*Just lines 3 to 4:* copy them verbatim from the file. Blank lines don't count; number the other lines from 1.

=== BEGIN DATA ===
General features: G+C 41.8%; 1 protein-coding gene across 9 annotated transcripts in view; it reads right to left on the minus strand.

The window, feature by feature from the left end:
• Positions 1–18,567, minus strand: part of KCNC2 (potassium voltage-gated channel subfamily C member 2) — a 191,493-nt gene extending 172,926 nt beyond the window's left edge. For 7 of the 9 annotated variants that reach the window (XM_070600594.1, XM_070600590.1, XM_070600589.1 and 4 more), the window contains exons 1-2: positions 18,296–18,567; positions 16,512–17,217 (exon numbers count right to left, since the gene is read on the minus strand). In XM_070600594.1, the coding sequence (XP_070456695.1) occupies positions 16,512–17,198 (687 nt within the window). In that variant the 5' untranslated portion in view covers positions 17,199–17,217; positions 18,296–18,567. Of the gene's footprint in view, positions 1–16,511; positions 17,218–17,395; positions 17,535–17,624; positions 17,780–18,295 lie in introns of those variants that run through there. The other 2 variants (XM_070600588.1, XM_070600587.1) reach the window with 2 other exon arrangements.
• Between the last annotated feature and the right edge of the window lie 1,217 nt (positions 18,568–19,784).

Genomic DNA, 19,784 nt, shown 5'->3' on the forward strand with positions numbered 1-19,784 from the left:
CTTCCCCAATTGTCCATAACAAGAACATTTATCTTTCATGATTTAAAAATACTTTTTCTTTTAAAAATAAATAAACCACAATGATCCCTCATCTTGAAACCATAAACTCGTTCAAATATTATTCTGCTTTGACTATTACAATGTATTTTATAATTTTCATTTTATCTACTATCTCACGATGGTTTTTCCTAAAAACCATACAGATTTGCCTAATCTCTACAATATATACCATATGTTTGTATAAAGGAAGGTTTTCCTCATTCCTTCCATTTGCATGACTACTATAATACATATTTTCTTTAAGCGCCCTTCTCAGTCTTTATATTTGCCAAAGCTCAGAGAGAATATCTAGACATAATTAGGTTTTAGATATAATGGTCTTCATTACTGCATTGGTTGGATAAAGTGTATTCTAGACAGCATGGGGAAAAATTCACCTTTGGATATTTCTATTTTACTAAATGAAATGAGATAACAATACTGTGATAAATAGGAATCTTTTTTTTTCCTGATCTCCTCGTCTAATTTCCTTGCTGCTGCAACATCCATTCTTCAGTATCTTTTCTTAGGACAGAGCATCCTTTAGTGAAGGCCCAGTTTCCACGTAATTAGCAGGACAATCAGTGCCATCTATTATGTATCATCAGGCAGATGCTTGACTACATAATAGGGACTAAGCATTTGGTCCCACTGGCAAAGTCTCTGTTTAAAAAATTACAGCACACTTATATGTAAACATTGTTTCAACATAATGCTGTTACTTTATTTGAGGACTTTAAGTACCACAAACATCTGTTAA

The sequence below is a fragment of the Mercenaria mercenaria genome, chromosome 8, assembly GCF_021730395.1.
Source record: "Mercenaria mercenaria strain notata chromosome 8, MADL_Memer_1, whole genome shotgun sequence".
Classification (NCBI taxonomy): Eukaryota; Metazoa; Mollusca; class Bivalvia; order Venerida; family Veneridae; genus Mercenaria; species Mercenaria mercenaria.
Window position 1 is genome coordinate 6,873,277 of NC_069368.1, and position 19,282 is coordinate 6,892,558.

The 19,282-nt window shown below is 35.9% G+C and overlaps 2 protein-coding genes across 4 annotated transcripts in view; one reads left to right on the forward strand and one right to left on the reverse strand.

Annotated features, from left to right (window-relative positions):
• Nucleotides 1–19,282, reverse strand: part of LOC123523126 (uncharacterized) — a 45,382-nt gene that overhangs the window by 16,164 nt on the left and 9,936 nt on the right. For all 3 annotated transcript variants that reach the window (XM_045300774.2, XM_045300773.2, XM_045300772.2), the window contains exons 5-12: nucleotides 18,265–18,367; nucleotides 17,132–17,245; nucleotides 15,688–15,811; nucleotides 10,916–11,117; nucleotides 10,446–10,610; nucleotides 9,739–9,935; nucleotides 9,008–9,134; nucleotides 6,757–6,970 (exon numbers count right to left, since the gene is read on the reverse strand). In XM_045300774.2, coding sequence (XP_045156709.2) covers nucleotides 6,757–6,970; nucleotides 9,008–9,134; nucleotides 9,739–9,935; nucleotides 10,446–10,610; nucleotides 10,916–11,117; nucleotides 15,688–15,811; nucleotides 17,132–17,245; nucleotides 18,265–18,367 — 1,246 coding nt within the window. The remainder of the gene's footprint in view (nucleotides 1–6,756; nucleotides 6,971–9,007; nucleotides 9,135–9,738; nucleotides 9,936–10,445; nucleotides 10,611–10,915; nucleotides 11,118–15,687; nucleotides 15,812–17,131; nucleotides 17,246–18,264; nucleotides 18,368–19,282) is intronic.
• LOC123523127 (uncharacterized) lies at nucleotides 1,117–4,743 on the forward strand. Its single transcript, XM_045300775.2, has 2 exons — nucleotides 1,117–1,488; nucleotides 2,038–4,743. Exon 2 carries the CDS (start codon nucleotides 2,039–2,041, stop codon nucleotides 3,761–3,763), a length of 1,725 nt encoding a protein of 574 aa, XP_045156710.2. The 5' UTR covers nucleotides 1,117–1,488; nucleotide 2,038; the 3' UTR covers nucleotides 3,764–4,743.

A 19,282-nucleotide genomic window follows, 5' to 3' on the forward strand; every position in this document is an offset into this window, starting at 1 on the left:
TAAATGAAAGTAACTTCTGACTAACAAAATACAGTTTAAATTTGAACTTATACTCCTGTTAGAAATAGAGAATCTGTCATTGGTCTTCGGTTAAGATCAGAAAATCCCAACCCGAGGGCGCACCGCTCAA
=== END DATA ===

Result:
• Positions 1–18,567, minus strand: part of KCNC2 (potassium voltage-gated channel subfamily C member 2) — a 191,493-nt gene extending 172,926 nt beyond the window's left edge. For 7 of the 9 annotated variants that reach the window (XM_070600594.1, XM_070600590.1, XM_070600589.1 and 4 more), the window contains exons 1-2: positions 18,296–18,567; positions 16,512–17,217 (exon numbers count right to left, since the gene is read on the minus strand). In XM_070600594.1, the coding sequence (XP_070456695.1) occupies positions 16,512–17,198 (687 nt within the window). In that variant the 5' untranslated portion in view covers positions 17,199–17,217; positions 18,296–18,567. Of the gene's footprint in view, positions 1–16,511; positions 17,218–17,395; positions 17,535–17,624; positions 17,780–18,295 lie in introns of those variants that run through there. The other 2 variants (XM_070600588.1, XM_070600587.1) reach the window with 2 other exon arrangements.
• Between the last annotated feature and the right edge of the window lie 1,217 nt (positions 18,568–19,784).